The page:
The scorelines 2-1, 1-0, 3-2, 1-0, 1-0, 0-0 — these are hardly the results of world beaters especially when the opposition includes Iran (ranked 43rd in the FIFA ranking), Bosnia and Herzegovina, Nigeria and Switzerland. However, “world beaters” is exactly what Argentina will be if they get past a Germany team whose morale is sky-high after their annihilation of hosts Brazil.
Although La Albiceleste have failed to win a match by more than one goal in Brazil, they have rarely looked like surrendering any lead that they had. Whilst Lionel Messi’s heroics were rightly being seen as their strong point in the group stages, many pundits are now looking at Mascherano and their defensive unit as being key to any success achieved at the Maracana Stadium.
Goalkeeper Sergio Romero was seen as their weak link prior to the start of the World Cup but his month in Brazil has helped to enhance his reputation tremendously. He’s still to concede a goal in the knockout stages and made crucial saves against Ron Vlaar and Wesley Sneijder in the penalty shootout against the Netherlands. Weak link indeed!
On the other hand, Lionel Messi’s last goal came in the group stages during which he netted four goals. Nevertheless, his assist to Angel di Maria against Switzerland after a mazy run down the center of the opposition defense was instrumental in helping his country progress in Brazil. Against Belgium, he put in another dazzling display a few days later. Defenders are tending to crowd out Argentina’s number 10, leaving a bit more space to his attacking colleagues to try and pounce on any ball close to or inside the penalty area, as seen by Higuain’s strike against Belgium. The number 9 was not marked properly as Vincent Kompany and teammates focused on Messi’s trademark run and he took full advantage.
Alejandro Sabella’s team’s main advantage was Diego Maradona’s most obvious weak spot in South Africa 2010. Maradona was far from being a tactical genius and playing winger Jonas Gutierrez at right-back, expecting an aging Juan Sebastian Veron to dictate play in midfield and selecting Nicolas Otamendi in his squad just because he dreamt he saw the defender lifting the World Cup Trophy were hardly inspiring decisions. Current center backs Ezequiel Garay, Federico Fernandez and Martin Demichelis (fresh from a solid season for Manchester City) are proving to be a significant upgrade on Gabriel Heinze, Nicolas Burdisso, Otamendi and an injury-ravaged Walter Samuel.
In their first game against Bosnia, Argentina lined up in a 3-5-2 formation, mostly due to Gonzalo Higuain’s lack of fitness. The players were clearly uncomfortable in such a set up with Maxi Rodriguez and Angel di Maria struggling to dominate midfield alongside Javier Mascherano. A shift to 4-3-3 in half-time and dropping Maxi Rodriguez for Fernando Gago and Lucas Biglia in later games has helped to achieve a good balance in midfield. Javier Mascherano is the destroyer, Fernando Gago or Lucas Biglia act as the supporting cast helping to keep things ticking in midfield, whilst di Maria was the link between the front three and the players behind them.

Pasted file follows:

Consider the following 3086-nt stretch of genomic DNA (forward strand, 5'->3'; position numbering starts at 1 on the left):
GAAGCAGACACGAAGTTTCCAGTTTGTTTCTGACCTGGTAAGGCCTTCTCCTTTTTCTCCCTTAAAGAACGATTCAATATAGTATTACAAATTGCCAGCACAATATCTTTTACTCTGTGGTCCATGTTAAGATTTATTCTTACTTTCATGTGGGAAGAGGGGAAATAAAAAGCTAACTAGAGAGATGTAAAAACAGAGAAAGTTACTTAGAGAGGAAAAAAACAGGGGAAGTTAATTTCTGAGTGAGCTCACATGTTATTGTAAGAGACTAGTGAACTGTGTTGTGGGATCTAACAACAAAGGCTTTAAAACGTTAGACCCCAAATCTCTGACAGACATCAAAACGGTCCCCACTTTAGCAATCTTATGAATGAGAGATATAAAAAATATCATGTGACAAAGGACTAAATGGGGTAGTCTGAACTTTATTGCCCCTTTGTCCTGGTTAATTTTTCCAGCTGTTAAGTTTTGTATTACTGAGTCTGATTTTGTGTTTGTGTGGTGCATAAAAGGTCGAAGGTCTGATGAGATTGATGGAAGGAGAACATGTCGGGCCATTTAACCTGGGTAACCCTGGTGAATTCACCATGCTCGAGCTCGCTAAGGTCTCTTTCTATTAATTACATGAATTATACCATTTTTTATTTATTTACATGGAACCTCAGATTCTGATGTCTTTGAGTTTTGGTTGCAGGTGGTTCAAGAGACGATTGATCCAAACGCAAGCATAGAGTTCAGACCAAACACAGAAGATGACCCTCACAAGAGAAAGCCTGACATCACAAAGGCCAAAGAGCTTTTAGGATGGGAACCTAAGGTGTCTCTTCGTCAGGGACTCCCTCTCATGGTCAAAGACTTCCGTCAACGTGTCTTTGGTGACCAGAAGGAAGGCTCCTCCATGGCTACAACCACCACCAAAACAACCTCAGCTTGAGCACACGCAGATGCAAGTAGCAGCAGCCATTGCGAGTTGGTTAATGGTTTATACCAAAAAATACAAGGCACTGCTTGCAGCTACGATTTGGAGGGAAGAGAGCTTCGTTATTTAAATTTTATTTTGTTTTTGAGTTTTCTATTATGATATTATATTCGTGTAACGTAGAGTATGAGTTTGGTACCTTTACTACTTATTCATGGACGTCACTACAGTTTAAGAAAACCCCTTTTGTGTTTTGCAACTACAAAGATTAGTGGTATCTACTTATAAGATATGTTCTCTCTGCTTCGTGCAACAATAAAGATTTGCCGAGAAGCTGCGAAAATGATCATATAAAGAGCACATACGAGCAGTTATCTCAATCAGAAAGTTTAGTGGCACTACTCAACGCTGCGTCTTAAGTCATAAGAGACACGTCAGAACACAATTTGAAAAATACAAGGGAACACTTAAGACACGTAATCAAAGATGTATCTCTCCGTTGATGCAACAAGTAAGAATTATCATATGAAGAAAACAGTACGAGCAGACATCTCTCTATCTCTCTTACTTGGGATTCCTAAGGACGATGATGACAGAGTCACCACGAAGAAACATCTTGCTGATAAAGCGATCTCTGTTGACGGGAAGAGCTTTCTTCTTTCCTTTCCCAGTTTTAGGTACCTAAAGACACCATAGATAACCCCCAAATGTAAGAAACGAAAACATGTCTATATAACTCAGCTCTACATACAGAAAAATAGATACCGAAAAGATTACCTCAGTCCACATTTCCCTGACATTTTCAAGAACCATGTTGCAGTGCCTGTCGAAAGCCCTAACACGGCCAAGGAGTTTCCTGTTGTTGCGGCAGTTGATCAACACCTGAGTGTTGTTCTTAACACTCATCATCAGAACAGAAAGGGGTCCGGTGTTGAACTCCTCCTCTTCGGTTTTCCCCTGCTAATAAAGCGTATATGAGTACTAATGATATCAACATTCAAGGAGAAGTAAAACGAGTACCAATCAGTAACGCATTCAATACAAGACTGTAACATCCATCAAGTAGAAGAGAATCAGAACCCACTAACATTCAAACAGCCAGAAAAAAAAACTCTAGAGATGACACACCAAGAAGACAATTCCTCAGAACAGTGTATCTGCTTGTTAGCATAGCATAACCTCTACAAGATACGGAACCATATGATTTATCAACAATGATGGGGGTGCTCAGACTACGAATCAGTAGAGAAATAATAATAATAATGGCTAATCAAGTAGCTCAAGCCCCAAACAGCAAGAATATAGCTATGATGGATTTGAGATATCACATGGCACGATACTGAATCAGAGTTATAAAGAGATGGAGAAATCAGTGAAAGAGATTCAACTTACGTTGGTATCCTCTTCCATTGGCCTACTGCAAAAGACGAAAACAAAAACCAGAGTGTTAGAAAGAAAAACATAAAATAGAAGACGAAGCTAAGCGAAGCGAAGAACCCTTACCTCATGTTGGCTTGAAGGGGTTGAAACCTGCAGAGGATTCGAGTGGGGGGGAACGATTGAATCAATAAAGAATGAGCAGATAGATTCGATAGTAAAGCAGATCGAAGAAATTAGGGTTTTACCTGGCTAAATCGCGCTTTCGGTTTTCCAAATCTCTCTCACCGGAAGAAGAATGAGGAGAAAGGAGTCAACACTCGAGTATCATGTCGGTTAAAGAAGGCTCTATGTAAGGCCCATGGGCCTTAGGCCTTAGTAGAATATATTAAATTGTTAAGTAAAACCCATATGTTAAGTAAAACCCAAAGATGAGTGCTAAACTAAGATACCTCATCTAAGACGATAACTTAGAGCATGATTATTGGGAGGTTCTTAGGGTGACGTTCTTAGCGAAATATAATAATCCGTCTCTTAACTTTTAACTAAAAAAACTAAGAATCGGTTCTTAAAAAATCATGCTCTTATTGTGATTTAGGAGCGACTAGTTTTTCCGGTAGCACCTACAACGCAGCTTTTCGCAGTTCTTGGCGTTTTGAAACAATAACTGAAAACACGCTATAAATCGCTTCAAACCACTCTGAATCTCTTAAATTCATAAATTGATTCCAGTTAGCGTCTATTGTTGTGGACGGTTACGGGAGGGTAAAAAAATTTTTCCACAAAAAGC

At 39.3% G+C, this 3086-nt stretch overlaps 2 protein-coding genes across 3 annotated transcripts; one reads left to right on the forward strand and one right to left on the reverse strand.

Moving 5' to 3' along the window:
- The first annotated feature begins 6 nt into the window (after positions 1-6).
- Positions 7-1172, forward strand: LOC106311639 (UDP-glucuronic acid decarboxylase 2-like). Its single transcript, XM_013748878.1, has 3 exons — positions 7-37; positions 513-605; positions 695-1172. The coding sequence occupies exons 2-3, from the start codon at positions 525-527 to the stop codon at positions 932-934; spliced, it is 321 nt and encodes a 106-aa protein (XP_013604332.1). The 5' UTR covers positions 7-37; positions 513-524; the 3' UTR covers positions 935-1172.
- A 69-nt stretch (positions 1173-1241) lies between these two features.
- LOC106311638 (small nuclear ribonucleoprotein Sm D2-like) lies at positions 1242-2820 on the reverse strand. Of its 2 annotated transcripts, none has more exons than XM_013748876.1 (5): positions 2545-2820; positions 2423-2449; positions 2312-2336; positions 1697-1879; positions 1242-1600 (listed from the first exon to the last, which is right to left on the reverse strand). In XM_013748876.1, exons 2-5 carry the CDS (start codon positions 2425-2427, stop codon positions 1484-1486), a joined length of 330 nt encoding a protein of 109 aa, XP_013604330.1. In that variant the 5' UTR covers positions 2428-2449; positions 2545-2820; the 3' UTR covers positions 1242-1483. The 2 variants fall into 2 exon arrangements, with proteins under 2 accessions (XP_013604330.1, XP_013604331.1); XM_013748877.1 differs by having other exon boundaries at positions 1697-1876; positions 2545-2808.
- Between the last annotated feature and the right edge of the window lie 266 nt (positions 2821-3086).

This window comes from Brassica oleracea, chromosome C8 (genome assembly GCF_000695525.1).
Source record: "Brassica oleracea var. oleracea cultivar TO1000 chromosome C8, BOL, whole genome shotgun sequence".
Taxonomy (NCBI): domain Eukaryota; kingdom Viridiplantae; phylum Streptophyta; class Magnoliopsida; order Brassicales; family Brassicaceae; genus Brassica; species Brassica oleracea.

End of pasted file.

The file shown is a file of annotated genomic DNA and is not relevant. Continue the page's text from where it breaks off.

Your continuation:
After di Maria’s injury against Belgium, Benfica’s Enzo Perez has taken up his role with limited success. Against Germany in 2010, Maradona’s midfield trio were di Maria, Mascherano and Maxi Rodriguez, so not much has changed in personnel. However, the decision to play Biglia or Gago who are able to maintain a better balance than Maxi Rodriguez has been decisive. Moreover, di Maria’s recent experience playing in a central role for Real Madrid has given give vital experience in a tricky area of the pitch. Whilst he may now be injured, his performances earlier in the tournament helped instill the necessary confidence in his midfield team-mates that they’re able to dominate games.
Argentina fans will be the first to admit that their team has been very far from inspiring in the current World Cup but at the end of the day, they are the ones lining up in the Maracana on Sunday. In 2010, Spain won all of their knockout matches 1-0 but were considered to be one of the best, if not the best, teams in the modern era. Moreover, they lost their first game against Switzerland!
Italy only managed to get three draws in the group stage in 1982 whilst in 1998 France achieved 1-0, 0-0, 1-0 results in the three games before the final against Brazil. Again, hardly the stuff of world beaters but that’s exactly what such teams are now considered to be. World Cup winners…world beaters! Moreover, players like Zinedine Zidane, Didier Deschamps, Paolo Rossi and Marco Tardelli are seen as legends of the game…can Javier Mascherano, Sergio Romero, Pablo Zabaleta and Lionel Messi end up being considered in the same vein? We’ll soon know.